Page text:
Since the beginning of the recent health care reform fiasco, the White House has attempted to make Americans believe that a large majority of doctors are proponents of Obama’s proposed health care overhaul. Well, the White House is terribly mistaken (as if this was a surprise to anyone). In a recent poll taken by Investor’s Business Daily (IBD), it was found that two-thirds of doctors oppose the proposed health care reform plan. Not only does this poll challenge statements from the White House, but also from the American Medical Association (AMA), NPR, and the LA Times. In a recent article from the Times, it says that the AMA is the “association representing the nation’s physicians…lobbying and advertising to win public support for President Obama’s sweeping plan.” Actually, the AMA only represents 18% of doctors in the US. I would say that that is hardly enough of a percentage to call the AMA a representation of the nation’s physicians.

Another part of the IBD poll asked doctors whether or not they would consider closing their practice if the proposed health care overhaul passed through Congress. A shocking 45% of respondents said that they would, indeed, consider leaving their practice or taking an early retirement if the health care bill passed. Out of a mere 800,000 practicing doctors in the US, approximately 360,000 of these would consider leaving. In a country that is scant on medical professionals as it is, this would deal a huge blow to our medical system. Even if none of these doctors end up quitting/retiring, the pool of clients would raise 18% resulting in longer waiting lines and possible rationing of care. Dr. Ted Epperley, president of the American Academy of Family Physicians, stated that “it’s like giving everyone free bus passes, but there are only two buses.” Essentially, it is impossible to increase provided health care without having an increase in doctors; this is a simple concept which many policymakers fail to comprehend. As it is, population growth is increasing more rapidly than the growth in the number of doctors.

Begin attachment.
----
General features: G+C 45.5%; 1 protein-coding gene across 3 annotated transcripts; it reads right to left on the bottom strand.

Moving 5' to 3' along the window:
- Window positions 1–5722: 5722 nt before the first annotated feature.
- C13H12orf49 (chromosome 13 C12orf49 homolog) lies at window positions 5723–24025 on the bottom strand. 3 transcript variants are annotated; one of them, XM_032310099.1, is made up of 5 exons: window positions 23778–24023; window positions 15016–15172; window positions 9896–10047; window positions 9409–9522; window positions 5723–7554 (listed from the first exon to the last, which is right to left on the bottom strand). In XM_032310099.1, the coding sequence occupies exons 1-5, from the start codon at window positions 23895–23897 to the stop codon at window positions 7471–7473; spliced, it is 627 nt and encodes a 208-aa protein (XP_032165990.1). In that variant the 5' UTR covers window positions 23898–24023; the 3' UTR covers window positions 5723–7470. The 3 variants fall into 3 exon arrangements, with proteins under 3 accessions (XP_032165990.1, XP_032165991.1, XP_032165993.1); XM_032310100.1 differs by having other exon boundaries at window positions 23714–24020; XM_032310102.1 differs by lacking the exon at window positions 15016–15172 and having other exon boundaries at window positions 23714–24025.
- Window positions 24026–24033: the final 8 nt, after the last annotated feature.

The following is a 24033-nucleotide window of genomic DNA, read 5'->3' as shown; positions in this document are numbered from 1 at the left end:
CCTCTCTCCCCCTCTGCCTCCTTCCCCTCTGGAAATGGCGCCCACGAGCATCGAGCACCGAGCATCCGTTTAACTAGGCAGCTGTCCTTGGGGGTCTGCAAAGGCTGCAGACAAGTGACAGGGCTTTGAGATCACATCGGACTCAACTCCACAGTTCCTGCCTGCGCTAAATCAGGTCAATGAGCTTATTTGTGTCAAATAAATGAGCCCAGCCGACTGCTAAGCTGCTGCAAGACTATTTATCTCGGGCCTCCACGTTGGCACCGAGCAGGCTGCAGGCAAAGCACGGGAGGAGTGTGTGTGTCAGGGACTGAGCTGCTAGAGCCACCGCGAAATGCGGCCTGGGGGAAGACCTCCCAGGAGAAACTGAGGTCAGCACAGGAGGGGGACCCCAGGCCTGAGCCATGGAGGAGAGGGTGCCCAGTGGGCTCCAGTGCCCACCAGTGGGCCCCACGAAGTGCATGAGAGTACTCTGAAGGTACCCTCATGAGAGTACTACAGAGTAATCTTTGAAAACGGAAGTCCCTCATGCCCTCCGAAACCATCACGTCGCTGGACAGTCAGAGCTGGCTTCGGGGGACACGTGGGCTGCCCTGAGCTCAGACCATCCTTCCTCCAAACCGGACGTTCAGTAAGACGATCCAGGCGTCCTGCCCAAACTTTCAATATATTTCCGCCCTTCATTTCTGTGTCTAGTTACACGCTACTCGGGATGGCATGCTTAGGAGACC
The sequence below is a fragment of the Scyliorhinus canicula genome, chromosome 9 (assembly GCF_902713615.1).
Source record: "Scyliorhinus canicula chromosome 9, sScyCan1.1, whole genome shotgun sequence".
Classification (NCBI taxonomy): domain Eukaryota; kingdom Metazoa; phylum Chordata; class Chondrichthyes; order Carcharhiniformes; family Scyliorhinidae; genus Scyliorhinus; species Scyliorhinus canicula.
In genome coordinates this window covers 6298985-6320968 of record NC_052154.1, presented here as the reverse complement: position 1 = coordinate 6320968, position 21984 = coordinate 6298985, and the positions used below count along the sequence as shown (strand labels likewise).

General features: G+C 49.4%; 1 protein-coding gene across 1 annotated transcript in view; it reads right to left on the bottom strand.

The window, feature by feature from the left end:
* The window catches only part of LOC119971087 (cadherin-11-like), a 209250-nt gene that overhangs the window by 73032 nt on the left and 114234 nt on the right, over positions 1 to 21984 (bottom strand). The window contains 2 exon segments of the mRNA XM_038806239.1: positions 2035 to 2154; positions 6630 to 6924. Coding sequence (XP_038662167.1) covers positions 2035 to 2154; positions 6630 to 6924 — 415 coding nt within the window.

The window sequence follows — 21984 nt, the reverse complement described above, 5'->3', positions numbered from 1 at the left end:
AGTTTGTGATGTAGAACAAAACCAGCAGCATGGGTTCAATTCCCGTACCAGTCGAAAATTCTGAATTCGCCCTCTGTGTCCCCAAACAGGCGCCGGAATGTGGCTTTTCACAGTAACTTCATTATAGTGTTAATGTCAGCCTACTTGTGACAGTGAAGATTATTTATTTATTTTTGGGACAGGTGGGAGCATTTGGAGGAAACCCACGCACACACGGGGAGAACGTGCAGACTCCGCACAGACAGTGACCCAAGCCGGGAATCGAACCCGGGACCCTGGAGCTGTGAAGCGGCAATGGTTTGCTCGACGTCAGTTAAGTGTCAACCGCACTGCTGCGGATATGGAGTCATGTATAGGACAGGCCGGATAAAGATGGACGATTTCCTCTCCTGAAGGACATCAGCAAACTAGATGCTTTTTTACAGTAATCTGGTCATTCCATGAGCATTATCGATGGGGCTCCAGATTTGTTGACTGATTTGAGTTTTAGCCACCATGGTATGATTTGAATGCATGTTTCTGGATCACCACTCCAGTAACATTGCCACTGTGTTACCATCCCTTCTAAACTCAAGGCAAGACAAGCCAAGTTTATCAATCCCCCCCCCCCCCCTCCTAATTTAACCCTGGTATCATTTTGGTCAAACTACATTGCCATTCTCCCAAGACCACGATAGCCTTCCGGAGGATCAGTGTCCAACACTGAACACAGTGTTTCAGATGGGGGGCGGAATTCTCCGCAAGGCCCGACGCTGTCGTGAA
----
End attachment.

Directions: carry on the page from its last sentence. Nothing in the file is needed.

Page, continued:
The last question of the IBD poll asked the participants if they believed that the government would be able to provide 47 million more people with better and cheaper health care as was promised. Seven out of ten respondents said that they did not believe the government capable of doing this. With the lack of given information from our policymakers in regards to health care reform (i.e. where the money for this plan is coming from, how we will compensate for the severe dearth of doctors, etc.), I’d say that that’s a valid statistic.